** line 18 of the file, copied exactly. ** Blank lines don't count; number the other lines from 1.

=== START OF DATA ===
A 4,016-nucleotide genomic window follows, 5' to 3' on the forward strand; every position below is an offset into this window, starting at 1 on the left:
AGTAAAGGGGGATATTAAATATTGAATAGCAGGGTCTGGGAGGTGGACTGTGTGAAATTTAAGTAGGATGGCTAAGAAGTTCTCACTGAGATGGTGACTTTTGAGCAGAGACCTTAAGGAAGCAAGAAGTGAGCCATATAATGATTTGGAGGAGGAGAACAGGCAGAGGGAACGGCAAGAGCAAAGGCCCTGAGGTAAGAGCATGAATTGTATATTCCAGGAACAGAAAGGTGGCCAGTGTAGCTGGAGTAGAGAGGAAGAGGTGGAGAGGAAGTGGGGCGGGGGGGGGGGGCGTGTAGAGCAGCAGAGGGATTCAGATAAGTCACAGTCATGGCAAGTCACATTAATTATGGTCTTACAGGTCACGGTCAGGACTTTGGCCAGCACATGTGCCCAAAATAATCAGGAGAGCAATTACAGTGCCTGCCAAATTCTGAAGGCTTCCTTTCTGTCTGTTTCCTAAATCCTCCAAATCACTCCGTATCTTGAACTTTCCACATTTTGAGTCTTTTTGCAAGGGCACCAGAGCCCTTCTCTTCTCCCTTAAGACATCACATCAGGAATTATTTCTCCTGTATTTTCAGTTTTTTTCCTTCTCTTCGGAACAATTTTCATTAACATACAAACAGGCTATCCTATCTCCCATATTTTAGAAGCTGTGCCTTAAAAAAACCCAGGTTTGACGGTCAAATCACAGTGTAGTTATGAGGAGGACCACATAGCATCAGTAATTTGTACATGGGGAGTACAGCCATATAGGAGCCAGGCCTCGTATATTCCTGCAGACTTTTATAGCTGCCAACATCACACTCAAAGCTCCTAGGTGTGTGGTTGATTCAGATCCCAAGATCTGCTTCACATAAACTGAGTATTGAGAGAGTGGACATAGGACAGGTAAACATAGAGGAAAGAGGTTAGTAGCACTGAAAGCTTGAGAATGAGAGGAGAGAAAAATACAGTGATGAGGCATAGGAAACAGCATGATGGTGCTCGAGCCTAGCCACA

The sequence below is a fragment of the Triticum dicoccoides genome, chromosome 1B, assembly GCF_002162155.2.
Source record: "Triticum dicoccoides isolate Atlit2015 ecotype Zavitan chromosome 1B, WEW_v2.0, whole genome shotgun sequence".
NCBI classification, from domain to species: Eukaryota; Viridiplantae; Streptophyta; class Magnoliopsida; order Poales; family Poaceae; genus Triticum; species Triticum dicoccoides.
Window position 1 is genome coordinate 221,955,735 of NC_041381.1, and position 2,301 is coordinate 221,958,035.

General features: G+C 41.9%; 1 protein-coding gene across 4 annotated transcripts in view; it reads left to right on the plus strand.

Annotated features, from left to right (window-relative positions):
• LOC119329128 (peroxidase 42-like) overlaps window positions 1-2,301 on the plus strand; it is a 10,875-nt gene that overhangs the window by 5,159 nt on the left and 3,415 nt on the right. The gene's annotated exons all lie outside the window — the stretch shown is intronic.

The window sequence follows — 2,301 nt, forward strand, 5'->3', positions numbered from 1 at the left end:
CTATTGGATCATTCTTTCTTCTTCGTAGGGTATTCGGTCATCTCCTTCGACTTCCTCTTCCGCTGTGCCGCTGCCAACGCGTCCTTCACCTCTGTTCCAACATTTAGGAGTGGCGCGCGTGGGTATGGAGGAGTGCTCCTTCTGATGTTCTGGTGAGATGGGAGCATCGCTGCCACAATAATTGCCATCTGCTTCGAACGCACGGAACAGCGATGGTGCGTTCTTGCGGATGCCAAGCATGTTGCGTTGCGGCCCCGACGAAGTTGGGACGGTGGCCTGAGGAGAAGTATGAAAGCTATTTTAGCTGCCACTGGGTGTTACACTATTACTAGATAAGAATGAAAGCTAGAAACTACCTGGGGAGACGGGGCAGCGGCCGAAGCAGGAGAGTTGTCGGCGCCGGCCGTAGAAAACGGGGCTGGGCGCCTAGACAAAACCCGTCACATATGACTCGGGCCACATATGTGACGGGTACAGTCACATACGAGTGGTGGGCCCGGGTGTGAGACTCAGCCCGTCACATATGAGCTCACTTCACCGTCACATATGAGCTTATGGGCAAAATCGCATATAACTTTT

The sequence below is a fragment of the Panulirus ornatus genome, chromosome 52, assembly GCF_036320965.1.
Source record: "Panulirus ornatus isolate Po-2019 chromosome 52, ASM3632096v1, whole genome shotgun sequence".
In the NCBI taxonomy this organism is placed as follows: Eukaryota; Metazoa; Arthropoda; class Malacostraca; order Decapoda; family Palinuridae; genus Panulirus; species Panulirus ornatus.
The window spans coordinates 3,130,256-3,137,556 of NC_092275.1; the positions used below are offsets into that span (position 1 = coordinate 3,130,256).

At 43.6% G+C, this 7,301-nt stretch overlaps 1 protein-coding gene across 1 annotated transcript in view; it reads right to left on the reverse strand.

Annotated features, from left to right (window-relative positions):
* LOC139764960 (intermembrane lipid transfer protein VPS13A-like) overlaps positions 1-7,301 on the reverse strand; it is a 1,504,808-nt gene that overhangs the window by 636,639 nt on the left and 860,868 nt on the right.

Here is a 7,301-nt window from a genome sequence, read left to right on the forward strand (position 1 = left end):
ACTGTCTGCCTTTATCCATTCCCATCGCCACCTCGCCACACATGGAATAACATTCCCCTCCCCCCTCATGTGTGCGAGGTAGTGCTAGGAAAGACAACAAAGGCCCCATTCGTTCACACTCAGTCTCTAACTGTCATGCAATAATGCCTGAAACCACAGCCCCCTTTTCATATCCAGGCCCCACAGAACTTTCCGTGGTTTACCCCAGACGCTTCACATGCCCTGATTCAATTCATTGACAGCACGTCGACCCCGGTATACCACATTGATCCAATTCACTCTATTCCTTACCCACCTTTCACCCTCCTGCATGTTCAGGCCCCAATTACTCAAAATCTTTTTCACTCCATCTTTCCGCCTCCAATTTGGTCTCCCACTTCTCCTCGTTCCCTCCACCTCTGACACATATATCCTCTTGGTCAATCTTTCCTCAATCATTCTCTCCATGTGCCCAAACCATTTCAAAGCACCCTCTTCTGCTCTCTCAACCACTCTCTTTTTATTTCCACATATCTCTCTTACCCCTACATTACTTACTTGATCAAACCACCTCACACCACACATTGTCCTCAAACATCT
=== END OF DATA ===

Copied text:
* LOC139764960 (intermembrane lipid transfer protein VPS13A-like) overlaps positions 1-7,301 on the reverse strand; it is a 1,504,808-nt gene that overhangs the window by 636,639 nt on the left and 860,868 nt on the right.